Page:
In the 1980s, Demjanjuk stood trial in Israel after he was accused of being the notoriously brutal guard “Ivan the Terrible” at the Treblinka extermination camp. He was convicted, sentenced to death — then freed when an Israeli court overturned the ruling, saying the evidence showed he was the victim of mistaken identity.
Demjanjuk maintains he was a victim of the Nazis — first wounded as a Soviet soldier fighting German forces, then captured and held as a prisoner of war under brutal conditions before joining the Vlasov Army, a force of anti-communist Soviet POWs and others that was formed to fight with the Germans against the Soviets in the final months of the war.
Demjanjuk’s son said he was relieved at the decision to free his father “because he has never deserved to sit in prison for one minute.”
But “after everything that he’s gone through, it is hard to use a word like happy in any context,” he said by phone from Cleveland, Ohio.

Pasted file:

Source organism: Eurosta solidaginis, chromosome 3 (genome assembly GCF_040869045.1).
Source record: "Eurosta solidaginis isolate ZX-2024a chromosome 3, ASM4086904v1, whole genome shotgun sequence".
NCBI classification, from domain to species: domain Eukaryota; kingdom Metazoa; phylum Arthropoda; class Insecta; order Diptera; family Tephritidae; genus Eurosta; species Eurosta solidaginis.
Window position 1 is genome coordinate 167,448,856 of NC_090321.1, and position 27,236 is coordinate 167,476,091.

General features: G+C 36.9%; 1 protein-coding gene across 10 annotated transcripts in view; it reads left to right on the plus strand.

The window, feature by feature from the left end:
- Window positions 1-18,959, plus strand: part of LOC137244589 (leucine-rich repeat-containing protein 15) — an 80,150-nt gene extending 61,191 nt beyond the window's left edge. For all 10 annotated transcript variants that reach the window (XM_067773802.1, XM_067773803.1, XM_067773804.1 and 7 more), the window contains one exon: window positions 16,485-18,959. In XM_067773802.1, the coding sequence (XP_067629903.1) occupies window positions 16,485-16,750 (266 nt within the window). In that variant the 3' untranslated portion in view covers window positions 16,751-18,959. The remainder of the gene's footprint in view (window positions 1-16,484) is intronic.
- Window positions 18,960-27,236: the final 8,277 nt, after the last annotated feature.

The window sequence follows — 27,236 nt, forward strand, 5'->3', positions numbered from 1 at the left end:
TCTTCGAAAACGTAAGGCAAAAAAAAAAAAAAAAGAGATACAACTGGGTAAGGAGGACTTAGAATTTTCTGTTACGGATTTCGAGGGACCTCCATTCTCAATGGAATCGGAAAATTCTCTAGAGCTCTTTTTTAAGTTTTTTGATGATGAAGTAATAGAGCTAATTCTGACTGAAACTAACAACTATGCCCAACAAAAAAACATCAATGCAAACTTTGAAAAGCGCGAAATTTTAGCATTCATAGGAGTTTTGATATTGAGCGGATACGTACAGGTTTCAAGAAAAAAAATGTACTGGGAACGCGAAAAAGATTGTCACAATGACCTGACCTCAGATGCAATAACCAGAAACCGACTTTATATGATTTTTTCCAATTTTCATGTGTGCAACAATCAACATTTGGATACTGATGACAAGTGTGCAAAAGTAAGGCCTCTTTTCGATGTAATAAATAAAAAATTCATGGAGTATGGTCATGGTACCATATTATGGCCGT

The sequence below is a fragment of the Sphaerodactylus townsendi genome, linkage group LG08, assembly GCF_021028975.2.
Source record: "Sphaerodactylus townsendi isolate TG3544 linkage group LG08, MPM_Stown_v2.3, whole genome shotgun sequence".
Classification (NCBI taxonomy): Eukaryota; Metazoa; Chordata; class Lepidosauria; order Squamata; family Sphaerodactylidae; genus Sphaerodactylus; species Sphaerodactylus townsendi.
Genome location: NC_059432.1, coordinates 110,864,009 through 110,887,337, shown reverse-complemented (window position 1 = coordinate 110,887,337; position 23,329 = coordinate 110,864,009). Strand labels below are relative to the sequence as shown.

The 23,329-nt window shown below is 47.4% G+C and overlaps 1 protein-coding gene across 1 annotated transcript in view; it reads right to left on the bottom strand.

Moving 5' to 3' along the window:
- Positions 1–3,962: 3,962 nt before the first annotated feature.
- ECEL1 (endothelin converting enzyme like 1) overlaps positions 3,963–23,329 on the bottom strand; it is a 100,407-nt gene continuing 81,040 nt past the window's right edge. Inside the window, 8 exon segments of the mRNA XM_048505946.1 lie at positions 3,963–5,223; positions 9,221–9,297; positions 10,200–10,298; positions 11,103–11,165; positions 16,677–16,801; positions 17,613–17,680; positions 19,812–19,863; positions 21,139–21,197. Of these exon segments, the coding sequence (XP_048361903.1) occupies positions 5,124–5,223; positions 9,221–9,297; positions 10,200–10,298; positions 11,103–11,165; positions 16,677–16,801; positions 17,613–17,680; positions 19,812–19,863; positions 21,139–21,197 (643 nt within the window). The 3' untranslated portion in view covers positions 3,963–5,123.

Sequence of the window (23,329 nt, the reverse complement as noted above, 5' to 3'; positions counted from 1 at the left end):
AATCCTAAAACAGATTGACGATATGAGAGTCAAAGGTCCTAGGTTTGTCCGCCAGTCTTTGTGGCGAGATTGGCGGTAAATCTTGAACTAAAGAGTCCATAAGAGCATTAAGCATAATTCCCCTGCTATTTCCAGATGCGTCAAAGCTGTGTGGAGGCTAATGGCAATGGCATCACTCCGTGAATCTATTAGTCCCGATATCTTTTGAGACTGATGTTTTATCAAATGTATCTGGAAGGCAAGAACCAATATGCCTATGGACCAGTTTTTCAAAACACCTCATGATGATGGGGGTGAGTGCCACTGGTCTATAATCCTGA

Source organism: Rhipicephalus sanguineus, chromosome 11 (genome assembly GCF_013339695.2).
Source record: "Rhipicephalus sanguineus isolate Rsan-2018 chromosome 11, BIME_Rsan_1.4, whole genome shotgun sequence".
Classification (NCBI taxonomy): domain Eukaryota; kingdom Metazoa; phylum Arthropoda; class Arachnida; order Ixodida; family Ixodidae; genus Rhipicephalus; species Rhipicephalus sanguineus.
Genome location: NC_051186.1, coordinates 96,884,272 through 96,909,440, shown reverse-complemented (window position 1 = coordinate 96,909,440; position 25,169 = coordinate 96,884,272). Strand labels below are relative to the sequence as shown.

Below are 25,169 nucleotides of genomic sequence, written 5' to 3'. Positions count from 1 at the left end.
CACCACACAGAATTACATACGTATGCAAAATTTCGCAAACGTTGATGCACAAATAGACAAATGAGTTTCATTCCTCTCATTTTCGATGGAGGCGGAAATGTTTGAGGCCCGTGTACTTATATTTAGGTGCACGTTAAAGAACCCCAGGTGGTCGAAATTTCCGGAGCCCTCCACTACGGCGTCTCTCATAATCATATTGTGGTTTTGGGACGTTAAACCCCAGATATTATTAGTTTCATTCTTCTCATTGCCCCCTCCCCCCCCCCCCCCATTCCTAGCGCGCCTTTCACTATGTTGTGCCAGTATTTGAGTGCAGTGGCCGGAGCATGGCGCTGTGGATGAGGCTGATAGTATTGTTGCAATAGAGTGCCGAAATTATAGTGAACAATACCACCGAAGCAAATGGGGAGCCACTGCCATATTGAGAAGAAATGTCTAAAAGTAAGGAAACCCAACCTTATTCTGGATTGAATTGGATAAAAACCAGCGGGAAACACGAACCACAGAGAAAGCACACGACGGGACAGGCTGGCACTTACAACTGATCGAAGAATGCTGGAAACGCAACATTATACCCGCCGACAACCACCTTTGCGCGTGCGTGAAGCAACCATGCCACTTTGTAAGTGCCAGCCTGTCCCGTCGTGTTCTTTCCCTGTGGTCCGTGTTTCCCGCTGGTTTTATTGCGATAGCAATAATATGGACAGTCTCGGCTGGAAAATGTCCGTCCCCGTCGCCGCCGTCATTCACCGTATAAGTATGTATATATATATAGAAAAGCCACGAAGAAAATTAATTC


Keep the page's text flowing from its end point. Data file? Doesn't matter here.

Demjanjuk was accused of having served as a “wachmann,” a guard, the lowest rank of the “Hilfswillige” volunteers who were subordinate to German SS men.
In a 1985 report, the FBI’s Cleveland field office concluded that: “Justice is ill-served in the prosecution of an American citizen on evidence which is not only normally inadmissible in a court of law but based on evidence and allegations quite likely fabricated by the KGB.”
That revelation has led to new court action in the U.S., with a District Court judge in Cleveland on Tuesday agreeing to appoint a public defender to represent Demjanjuk there, raising the prospect of renewing the decades-old case.
Andrea M. Jarach in Munich and Geir Moulson in Berlin contributed to this report.